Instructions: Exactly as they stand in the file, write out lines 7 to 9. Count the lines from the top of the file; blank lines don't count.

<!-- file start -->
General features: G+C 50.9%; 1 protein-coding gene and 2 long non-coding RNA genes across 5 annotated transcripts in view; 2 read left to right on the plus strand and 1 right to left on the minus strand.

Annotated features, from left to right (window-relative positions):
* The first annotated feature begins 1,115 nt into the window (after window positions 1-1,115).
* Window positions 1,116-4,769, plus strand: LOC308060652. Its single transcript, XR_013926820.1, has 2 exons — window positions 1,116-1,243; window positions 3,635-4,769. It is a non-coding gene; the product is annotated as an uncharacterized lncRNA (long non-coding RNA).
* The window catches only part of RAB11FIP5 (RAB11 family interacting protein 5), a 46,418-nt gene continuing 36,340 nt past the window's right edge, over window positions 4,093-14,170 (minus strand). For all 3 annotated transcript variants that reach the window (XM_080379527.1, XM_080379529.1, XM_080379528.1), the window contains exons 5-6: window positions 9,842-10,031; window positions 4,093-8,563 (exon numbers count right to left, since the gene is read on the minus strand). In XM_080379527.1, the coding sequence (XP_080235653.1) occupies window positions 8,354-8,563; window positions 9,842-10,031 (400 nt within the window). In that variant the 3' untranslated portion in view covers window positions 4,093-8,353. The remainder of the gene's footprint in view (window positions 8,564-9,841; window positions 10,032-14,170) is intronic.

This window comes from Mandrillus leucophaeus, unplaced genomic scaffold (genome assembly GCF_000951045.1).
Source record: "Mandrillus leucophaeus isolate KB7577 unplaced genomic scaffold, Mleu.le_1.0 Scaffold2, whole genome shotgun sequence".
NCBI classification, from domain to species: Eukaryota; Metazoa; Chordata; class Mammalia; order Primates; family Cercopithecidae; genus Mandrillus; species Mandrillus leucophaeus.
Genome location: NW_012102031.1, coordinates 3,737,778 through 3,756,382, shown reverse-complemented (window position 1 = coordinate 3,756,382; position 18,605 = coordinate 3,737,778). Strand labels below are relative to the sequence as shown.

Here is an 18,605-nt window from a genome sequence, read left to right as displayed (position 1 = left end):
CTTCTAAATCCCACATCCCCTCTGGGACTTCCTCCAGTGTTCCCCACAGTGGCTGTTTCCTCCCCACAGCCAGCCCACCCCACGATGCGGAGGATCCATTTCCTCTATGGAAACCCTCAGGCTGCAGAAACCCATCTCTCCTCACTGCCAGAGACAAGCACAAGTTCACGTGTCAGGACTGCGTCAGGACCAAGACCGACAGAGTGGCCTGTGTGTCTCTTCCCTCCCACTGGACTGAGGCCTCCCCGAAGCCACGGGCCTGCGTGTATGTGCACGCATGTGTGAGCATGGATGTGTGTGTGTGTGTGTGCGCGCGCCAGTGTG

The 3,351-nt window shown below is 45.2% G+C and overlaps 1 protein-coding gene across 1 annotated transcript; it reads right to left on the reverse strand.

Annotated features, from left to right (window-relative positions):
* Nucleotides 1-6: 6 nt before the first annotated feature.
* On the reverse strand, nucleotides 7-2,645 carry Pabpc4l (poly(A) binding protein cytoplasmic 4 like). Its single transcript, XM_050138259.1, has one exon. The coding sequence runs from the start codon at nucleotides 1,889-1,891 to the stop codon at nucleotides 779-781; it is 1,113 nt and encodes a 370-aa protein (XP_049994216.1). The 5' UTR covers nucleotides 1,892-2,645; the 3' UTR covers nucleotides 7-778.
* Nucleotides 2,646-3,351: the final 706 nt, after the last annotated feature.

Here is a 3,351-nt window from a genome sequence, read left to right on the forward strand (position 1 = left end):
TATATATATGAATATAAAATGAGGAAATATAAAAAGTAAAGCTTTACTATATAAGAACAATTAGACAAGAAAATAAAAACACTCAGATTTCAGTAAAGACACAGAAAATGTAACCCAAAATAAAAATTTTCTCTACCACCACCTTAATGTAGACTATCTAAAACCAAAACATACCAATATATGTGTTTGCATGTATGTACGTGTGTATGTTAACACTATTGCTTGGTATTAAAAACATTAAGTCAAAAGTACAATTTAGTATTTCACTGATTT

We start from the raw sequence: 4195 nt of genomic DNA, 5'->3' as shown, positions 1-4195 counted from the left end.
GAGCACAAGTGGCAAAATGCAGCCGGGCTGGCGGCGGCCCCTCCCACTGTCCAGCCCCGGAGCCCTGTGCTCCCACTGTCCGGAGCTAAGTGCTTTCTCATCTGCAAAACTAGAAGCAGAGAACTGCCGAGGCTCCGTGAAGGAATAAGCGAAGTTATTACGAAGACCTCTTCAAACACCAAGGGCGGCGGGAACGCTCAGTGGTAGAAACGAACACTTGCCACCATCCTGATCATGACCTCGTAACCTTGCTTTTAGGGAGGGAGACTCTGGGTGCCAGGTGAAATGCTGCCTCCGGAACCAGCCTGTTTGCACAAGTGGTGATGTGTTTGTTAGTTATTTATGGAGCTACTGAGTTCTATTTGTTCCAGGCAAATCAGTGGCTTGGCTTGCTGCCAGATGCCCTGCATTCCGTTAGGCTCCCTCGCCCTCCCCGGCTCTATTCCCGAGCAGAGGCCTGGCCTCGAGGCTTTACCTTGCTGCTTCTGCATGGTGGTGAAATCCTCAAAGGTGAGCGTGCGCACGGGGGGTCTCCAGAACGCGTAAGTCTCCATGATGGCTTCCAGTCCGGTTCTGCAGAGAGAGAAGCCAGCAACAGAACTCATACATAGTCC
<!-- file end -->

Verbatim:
Source record: "Mandrillus leucophaeus isolate KB7577 unplaced genomic scaffold, Mleu.le_1.0 Scaffold2, whole genome shotgun sequence".
NCBI classification, from domain to species: Eukaryota; Metazoa; Chordata; class Mammalia; order Primates; family Cercopithecidae; genus Mandrillus; species Mandrillus leucophaeus.
Genome location: NW_012102031.1, coordinates 3,737,778 through 3,756,382, shown reverse-complemented (window position 1 = coordinate 3,756,382; position 18,605 = coordinate 3,737,778). Strand labels below are relative to the sequence as shown.